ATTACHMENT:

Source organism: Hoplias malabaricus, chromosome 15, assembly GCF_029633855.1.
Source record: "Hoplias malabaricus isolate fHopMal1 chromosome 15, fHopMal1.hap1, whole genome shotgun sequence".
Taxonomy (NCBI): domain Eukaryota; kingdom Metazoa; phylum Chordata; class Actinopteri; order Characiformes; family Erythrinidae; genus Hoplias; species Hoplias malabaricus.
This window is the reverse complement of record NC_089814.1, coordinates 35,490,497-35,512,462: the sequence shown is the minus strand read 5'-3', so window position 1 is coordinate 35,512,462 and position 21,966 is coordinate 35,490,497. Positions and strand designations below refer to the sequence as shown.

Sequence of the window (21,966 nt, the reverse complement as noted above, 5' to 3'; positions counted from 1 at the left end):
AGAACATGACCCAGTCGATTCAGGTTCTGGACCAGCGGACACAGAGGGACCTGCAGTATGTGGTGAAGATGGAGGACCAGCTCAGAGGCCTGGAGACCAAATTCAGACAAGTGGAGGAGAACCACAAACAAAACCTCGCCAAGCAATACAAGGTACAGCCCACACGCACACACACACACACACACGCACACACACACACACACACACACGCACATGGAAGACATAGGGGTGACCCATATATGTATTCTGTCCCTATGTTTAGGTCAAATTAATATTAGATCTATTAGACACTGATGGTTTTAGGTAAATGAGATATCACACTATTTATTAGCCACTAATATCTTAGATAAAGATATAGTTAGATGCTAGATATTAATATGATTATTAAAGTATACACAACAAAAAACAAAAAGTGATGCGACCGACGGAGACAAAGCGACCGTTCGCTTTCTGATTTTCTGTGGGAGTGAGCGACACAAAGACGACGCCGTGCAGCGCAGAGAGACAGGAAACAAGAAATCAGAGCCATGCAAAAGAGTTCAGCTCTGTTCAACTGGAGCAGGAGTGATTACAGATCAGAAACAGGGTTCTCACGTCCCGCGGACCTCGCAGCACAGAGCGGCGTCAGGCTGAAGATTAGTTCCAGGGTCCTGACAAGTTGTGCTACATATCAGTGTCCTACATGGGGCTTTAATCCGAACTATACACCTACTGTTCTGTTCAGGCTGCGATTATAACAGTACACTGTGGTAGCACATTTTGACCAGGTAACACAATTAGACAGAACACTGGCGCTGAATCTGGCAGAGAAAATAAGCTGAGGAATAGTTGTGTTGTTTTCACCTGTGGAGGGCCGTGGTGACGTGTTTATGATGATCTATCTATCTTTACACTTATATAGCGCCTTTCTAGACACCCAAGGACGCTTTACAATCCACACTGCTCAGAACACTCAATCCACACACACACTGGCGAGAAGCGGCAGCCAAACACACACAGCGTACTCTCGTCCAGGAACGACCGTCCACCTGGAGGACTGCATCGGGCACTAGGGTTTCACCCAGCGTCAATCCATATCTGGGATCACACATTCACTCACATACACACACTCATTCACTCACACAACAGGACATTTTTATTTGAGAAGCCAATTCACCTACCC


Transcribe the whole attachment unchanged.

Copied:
Source organism: Hoplias malabaricus, chromosome 15, assembly GCF_029633855.1.
Source record: "Hoplias malabaricus isolate fHopMal1 chromosome 15, fHopMal1.hap1, whole genome shotgun sequence".
Taxonomy (NCBI): domain Eukaryota; kingdom Metazoa; phylum Chordata; class Actinopteri; order Characiformes; family Erythrinidae; genus Hoplias; species Hoplias malabaricus.
This window is the reverse complement of record NC_089814.1, coordinates 35,490,497-35,512,462: the sequence shown is the minus strand read 5'-3', so window position 1 is coordinate 35,512,462 and position 21,966 is coordinate 35,490,497. Positions and strand designations below refer to the sequence as shown.

Sequence of the window (21,966 nt, the reverse complement as noted above, 5' to 3'; positions counted from 1 at the left end):
AGAACATGACCCAGTCGATTCAGGTTCTGGACCAGCGGACACAGAGGGACCTGCAGTATGTGGTGAAGATGGAGGACCAGCTCAGAGGCCTGGAGACCAAATTCAGACAAGTGGAGGAGAACCACAAACAAAACCTCGCCAAGCAATACAAGGTACAGCCCACACGCACACACACACACACACACGCACACACACACACACACACACACGCACATGGAAGACATAGGGGTGACCCATATATGTATTCTGTCCCTATGTTTAGGTCAAATTAATATTAGATCTATTAGACACTGATGGTTTTAGGTAAATGAGATATCACACTATTTATTAGCCACTAATATCTTAGATAAAGATATAGTTAGATGCTAGATATTAATATGATTATTAAAGTATACACAACAAAAAACAAAAAGTGATGCGACCGACGGAGACAAAGCGACCGTTCGCTTTCTGATTTTCTGTGGGAGTGAGCGACACAAAGACGACGCCGTGCAGCGCAGAGAGACAGGAAACAAGAAATCAGAGCCATGCAAAAGAGTTCAGCTCTGTTCAACTGGAGCAGGAGTGATTACAGATCAGAAACAGGGTTCTCACGTCCCGCGGACCTCGCAGCACAGAGCGGCGTCAGGCTGAAGATTAGTTCCAGGGTCCTGACAAGTTGTGCTACATATCAGTGTCCTACATGGGGCTTTAATCCGAACTATACACCTACTGTTCTGTTCAGGCTGCGATTATAACAGTACACTGTGGTAGCACATTTTGACCAGGTAACACAATTAGACAGAACACTGGCGCTGAATCTGGCAGAGAAAATAAGCTGAGGAATAGTTGTGTTGTTTTCACCTGTGGAGGGCCGTGGTGACGTGTTTATGATGATCTATCTATCTTTACACTTATATAGCGCCTTTCTAGACACCCAAGGACGCTTTACAATCCACACTGCTCAGAACACTCAATCCACACACACACTGGCGAGAAGCGGCAGCCAAACACACACAGCGTACTCTCGTCCAGGAACGACCGTCCACCTGGAGGACTGCATCGGGCACTAGGGTTTCACCCAGCGTCAATCCATATCTGGGATCACACATTCACTCACATACACACACTCATTCACTCACACAACAGGACATTTTTATTTGAGAAGCCAATTCACCTACCC